A walk in the woods.

(Image Credit: THINKSTOCK)


I was perched on a rock just hovering the edge of the lake. There was no one within sight.

I had just run the few miles it takes to get to the giant natural pool of water, and due to high temperatures and a slight lack of fitness, I was beyond overjoyed when I saw the blue water glistening through the trees. I immediately jumped in and swam around beneath the giant mountains above me. Admittedly, I was slightly shocked at the cold temperature, but quickly became comfortable. I then found the perfect rock to post up on while my drenched dreadlock-looking hair dried off.

I was perched on a rock just hovering the edge of the lake. There was no one within sight. I was sitting in silence and awe as I stared up at the mountains surrounding me. Even after 3.5 years, I am still speechless when it comes to my surroundings.

As I was crouched there, still drenched (looking like Gollum from lord of the rings I am sure), I heard a wave of sound from behind me. Being an avian enthusiast (as well as research technician for many years) I was excited to see what was about to pass over me. To my surprise, it did not pass over me, but instead, a giant raven landed on a stump no more than two feet from where I myself was perched, and at almost exact eye level. I kept still, and we stared at each other for almost five minutes. No movement from either one of us. His eyes were dark and glassy. So much so that I could see the reflection of the lake from within his right eye. I was connected to the natural world for those few minutes in a way that I have never been before. I felt at home. I felt calm. I felt happy.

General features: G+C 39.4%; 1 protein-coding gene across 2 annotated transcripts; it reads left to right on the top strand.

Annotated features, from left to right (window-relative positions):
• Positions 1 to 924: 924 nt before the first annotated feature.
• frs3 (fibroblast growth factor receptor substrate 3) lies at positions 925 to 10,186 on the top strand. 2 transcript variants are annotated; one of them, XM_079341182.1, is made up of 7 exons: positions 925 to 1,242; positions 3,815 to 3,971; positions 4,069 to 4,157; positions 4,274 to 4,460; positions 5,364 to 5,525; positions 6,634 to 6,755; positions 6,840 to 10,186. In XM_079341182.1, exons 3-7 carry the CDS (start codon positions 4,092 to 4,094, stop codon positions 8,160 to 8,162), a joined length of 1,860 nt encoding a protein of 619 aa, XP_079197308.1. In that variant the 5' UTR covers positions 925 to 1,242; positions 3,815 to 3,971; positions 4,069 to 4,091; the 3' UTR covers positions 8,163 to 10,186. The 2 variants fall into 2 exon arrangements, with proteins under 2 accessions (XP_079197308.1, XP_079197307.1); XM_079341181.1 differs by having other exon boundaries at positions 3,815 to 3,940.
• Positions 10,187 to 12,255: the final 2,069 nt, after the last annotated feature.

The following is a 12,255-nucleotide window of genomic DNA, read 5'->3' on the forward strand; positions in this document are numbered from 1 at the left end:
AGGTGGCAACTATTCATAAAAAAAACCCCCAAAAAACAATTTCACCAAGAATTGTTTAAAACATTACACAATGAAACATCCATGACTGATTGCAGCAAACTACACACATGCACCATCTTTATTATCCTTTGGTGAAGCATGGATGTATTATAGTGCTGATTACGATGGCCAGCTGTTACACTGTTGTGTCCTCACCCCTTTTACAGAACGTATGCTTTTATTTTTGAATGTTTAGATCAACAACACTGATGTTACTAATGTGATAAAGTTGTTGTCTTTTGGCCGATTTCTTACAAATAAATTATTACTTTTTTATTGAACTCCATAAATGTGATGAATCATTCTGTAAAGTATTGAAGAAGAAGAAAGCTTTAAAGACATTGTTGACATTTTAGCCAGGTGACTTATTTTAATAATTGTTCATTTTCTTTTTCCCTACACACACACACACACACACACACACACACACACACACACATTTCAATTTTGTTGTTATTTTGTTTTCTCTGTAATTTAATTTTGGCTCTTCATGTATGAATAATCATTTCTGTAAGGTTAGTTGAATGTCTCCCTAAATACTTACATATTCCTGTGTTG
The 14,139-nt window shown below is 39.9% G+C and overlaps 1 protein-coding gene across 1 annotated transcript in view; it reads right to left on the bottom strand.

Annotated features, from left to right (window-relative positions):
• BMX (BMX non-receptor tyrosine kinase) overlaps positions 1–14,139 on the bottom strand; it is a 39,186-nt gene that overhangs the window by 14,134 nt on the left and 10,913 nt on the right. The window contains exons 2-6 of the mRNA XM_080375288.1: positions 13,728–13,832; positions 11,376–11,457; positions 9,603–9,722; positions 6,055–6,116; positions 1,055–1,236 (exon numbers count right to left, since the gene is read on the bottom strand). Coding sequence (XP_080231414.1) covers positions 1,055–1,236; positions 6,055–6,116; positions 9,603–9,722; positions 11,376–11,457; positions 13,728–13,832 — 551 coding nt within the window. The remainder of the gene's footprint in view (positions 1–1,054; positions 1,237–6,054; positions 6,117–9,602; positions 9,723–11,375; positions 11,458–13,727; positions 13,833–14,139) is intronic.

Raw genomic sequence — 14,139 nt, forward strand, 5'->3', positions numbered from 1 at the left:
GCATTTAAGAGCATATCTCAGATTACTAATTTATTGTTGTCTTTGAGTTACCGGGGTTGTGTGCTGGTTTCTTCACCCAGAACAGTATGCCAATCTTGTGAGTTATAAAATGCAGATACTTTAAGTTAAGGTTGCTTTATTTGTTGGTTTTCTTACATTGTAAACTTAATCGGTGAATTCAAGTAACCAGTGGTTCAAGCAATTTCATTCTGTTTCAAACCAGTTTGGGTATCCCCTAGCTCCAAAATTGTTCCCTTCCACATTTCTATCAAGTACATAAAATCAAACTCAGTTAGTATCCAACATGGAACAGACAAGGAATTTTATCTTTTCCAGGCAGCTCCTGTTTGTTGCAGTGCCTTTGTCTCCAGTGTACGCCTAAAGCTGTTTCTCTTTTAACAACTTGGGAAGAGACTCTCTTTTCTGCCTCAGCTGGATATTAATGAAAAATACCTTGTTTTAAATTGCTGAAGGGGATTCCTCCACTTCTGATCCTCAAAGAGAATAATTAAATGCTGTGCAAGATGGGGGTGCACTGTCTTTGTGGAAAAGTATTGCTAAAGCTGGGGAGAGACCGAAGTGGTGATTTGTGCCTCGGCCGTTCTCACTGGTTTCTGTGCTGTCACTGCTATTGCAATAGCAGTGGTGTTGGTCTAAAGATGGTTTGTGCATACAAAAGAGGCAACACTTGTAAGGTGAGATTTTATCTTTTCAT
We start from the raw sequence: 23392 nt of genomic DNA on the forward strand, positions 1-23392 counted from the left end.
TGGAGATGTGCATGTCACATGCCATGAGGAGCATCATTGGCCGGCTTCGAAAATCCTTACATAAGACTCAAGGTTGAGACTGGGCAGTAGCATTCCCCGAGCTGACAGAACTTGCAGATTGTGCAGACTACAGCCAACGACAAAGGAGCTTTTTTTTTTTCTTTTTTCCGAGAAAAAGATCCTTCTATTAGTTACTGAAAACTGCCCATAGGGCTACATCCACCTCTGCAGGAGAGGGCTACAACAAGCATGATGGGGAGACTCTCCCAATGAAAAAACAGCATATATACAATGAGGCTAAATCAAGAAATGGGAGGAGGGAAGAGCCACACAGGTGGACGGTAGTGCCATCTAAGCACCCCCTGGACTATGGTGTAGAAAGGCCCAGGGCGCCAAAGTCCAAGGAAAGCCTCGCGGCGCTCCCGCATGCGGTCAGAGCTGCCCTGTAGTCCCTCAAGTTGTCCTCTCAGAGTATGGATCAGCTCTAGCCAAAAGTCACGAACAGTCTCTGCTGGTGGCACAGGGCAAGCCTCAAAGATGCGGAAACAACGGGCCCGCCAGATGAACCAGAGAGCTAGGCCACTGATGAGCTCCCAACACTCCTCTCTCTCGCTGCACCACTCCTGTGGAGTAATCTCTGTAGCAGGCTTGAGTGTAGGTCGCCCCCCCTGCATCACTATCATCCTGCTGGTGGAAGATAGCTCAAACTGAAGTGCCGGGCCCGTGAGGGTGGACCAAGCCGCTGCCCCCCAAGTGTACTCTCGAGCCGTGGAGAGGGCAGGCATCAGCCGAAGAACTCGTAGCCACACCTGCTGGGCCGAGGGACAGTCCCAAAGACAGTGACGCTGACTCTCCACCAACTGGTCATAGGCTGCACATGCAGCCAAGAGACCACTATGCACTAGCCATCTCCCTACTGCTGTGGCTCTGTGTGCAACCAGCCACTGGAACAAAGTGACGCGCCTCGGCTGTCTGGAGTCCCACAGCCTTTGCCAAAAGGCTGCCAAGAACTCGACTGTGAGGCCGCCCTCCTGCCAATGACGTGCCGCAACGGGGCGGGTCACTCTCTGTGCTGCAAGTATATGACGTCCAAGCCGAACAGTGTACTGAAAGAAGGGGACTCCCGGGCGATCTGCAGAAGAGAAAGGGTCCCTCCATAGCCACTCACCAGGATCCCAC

It was not until a sparrow flew out of a nearby tree that the raven chose to set flight and disappear into the forest. Once he left, I continued to sit on that same rock, just happy to have experienced that one moment.

The natural world is absolutely fascinating. The more I feel connected to it, the more I feel myself. There is nothing else in my life that I have found makes me feel so at peace that being in nature and having those experiences. Experiences that no one knows about, ones that cannot be recorded on film, ones that may last only a few seconds. Those experiences humble me, and remind me why it is that I chose to live in such a beautiful location. Putting yourself in the middle of the wilderness, and having those experiences are true reminders of how important the little things are. Next time you go for a walk in the woods, stop every so often to listen. We are such a small part of this world. Let the forest and the mountains  humble you.


If you ever have a chance and have not already, pick up one of Bernd Heinrich’s books. Ravens in Winter, Mind of the Raven, Winter World, Summer World, Why We Run…all great reads. 

“We then try to justify what we do by trying to make it sound as if it has some “useful” application. But, really, we do it because it is fun. Nature is entertainment-the greatest show on earth. And that is not trivial, because what is life, if it isn’t fun? I think that the greatest contribution we could make would be to help make life more interesting.”  –Bernd Heinrich, Ravens In Winter


“We are social animals. We like to feel a part of something of beauty and power that transcends our insignificance. It can be a religion, a political party, a ball club. Why not also Nature? I feel a strong identity with the world of living things. I was born into it; we all were. But we may not feel the ties unless we gain intimacy by seeing, feeling, smelling, touching and studying the natural world. ..”  -Bernd Heinrich, One Man’s Owl


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